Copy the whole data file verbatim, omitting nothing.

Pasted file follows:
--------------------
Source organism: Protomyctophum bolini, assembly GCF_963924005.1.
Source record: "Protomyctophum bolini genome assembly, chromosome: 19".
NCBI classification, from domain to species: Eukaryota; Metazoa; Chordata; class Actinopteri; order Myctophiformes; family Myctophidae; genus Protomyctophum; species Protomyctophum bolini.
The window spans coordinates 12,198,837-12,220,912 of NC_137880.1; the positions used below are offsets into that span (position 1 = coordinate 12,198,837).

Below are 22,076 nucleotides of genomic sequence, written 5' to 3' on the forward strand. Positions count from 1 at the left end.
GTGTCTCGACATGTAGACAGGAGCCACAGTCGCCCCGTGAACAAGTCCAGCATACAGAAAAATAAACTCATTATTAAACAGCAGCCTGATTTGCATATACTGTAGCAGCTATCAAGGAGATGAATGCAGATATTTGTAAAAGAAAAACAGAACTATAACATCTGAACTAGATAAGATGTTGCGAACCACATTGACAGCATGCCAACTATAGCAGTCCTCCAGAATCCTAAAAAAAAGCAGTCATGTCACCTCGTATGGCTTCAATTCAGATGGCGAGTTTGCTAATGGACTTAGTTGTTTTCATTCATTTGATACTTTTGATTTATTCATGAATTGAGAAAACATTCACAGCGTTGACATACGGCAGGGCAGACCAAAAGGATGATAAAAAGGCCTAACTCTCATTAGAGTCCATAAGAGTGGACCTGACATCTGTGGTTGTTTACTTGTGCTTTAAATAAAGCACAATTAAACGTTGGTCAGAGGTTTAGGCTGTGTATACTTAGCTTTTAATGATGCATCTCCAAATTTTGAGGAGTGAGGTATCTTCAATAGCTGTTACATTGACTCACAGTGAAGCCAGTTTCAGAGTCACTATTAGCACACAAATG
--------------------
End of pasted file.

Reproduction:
Source organism: Protomyctophum bolini, assembly GCF_963924005.1.
Source record: "Protomyctophum bolini genome assembly, chromosome: 19".
NCBI classification, from domain to species: Eukaryota; Metazoa; Chordata; class Actinopteri; order Myctophiformes; family Myctophidae; genus Protomyctophum; species Protomyctophum bolini.
The window spans coordinates 12,198,837-12,220,912 of NC_137880.1; the positions used below are offsets into that span (position 1 = coordinate 12,198,837).

Below are 22,076 nucleotides of genomic sequence, written 5' to 3' on the forward strand. Positions count from 1 at the left end.
GTGTCTCGACATGTAGACAGGAGCCACAGTCGCCCCGTGAACAAGTCCAGCATACAGAAAAATAAACTCATTATTAAACAGCAGCCTGATTTGCATATACTGTAGCAGCTATCAAGGAGATGAATGCAGATATTTGTAAAAGAAAAACAGAACTATAACATCTGAACTAGATAAGATGTTGCGAACCACATTGACAGCATGCCAACTATAGCAGTCCTCCAGAATCCTAAAAAAAAGCAGTCATGTCACCTCGTATGGCTTCAATTCAGATGGCGAGTTTGCTAATGGACTTAGTTGTTTTCATTCATTTGATACTTTTGATTTATTCATGAATTGAGAAAACATTCACAGCGTTGACATACGGCAGGGCAGACCAAAAGGATGATAAAAAGGCCTAACTCTCATTAGAGTCCATAAGAGTGGACCTGACATCTGTGGTTGTTTACTTGTGCTTTAAATAAAGCACAATTAAACGTTGGTCAGAGGTTTAGGCTGTGTATACTTAGCTTTTAATGATGCATCTCCAAATTTTGAGGAGTGAGGTATCTTCAATAGCTGTTACATTGACTCACAGTGAAGCCAGTTTCAGAGTCACTATTAGCACACAAATG